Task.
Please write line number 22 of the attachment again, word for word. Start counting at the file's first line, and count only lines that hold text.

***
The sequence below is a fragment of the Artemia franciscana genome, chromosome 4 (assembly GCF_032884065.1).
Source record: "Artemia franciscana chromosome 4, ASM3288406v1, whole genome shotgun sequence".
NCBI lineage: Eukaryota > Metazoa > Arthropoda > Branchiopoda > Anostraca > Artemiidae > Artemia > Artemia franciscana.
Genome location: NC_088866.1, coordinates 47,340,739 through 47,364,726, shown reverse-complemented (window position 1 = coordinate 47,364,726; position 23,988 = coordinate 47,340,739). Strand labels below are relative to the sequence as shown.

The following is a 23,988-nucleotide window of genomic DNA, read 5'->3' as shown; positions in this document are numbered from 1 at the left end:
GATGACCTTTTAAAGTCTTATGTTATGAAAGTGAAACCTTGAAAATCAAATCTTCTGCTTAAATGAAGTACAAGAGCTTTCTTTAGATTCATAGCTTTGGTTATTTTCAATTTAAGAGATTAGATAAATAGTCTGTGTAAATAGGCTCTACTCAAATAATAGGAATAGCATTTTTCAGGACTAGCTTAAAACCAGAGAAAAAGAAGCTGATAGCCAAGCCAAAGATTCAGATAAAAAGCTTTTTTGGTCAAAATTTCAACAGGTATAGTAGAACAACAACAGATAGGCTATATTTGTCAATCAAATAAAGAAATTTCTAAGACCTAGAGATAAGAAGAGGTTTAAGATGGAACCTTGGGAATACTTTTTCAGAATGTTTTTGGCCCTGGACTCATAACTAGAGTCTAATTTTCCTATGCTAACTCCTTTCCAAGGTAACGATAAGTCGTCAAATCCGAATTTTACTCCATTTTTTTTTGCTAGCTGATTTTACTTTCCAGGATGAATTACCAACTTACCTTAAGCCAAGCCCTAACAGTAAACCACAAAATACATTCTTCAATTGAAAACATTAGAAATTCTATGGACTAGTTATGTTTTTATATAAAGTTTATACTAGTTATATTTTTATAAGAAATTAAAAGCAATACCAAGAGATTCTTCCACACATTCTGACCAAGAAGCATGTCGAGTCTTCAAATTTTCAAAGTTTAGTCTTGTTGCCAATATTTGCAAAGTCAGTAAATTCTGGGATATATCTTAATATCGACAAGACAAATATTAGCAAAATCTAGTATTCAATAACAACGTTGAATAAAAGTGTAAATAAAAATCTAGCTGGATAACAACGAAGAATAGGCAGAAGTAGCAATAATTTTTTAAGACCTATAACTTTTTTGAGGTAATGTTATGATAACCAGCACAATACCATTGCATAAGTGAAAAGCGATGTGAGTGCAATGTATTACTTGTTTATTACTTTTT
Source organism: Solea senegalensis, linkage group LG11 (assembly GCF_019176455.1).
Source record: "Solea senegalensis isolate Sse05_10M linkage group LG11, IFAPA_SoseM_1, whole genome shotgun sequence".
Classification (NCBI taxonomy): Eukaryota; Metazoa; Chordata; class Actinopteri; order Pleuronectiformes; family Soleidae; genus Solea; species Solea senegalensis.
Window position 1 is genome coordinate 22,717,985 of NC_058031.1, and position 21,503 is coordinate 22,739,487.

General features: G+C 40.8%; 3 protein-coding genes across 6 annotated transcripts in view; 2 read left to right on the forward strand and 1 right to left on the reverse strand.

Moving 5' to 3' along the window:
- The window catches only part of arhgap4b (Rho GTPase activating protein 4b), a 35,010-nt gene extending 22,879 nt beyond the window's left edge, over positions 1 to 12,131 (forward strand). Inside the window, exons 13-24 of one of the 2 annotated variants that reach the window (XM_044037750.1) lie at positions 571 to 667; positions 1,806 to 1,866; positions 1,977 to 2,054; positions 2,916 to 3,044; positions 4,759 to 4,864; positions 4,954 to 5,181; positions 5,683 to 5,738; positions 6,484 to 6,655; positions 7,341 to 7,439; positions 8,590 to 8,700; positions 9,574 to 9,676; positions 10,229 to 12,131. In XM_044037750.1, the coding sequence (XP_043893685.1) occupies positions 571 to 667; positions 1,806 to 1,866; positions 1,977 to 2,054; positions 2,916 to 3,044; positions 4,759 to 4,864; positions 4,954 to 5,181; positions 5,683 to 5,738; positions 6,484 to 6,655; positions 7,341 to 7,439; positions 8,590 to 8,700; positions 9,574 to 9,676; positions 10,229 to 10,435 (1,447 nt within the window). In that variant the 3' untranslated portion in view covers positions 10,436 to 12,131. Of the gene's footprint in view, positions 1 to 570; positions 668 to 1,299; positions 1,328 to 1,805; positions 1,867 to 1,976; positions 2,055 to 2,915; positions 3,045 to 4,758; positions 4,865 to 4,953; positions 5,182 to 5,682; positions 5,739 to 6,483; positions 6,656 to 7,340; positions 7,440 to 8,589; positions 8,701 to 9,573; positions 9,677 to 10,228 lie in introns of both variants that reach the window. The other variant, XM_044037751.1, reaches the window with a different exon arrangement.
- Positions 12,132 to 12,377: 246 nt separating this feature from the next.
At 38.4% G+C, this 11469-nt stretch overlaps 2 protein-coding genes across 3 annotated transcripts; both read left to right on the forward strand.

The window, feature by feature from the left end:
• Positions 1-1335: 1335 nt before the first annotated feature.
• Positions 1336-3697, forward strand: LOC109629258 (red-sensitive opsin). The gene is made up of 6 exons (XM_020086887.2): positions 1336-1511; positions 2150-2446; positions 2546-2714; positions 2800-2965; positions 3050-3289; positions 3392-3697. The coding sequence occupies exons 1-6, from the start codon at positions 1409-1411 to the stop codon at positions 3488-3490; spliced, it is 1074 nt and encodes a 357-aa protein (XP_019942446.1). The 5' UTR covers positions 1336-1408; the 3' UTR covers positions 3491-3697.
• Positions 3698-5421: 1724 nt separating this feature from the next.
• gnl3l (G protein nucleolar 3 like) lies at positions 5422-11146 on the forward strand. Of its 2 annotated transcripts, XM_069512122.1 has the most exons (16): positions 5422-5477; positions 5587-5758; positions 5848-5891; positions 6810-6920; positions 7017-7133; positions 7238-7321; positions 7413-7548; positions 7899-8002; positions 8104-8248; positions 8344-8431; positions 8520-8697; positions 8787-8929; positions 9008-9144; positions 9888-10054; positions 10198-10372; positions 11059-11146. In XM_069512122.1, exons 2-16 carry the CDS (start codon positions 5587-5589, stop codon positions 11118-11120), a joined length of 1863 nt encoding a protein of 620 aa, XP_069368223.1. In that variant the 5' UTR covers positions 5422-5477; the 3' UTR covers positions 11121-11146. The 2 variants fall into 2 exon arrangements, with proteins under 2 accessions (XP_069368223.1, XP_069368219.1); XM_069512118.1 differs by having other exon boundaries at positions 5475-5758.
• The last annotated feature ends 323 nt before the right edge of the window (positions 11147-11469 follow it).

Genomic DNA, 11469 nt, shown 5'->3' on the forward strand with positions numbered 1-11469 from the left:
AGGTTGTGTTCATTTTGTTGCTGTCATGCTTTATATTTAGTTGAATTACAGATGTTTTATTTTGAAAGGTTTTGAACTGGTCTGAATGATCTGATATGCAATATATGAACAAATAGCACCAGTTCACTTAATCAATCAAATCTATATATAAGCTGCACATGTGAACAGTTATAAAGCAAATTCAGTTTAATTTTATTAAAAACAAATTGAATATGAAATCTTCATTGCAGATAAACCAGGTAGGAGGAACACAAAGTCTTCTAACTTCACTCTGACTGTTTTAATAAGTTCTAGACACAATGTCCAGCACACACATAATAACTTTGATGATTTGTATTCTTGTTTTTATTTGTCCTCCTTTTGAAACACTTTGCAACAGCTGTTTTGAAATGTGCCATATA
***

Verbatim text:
Genomic DNA, 11469 nt, shown 5'->3' on the forward strand with positions numbered 1-11469 from the left: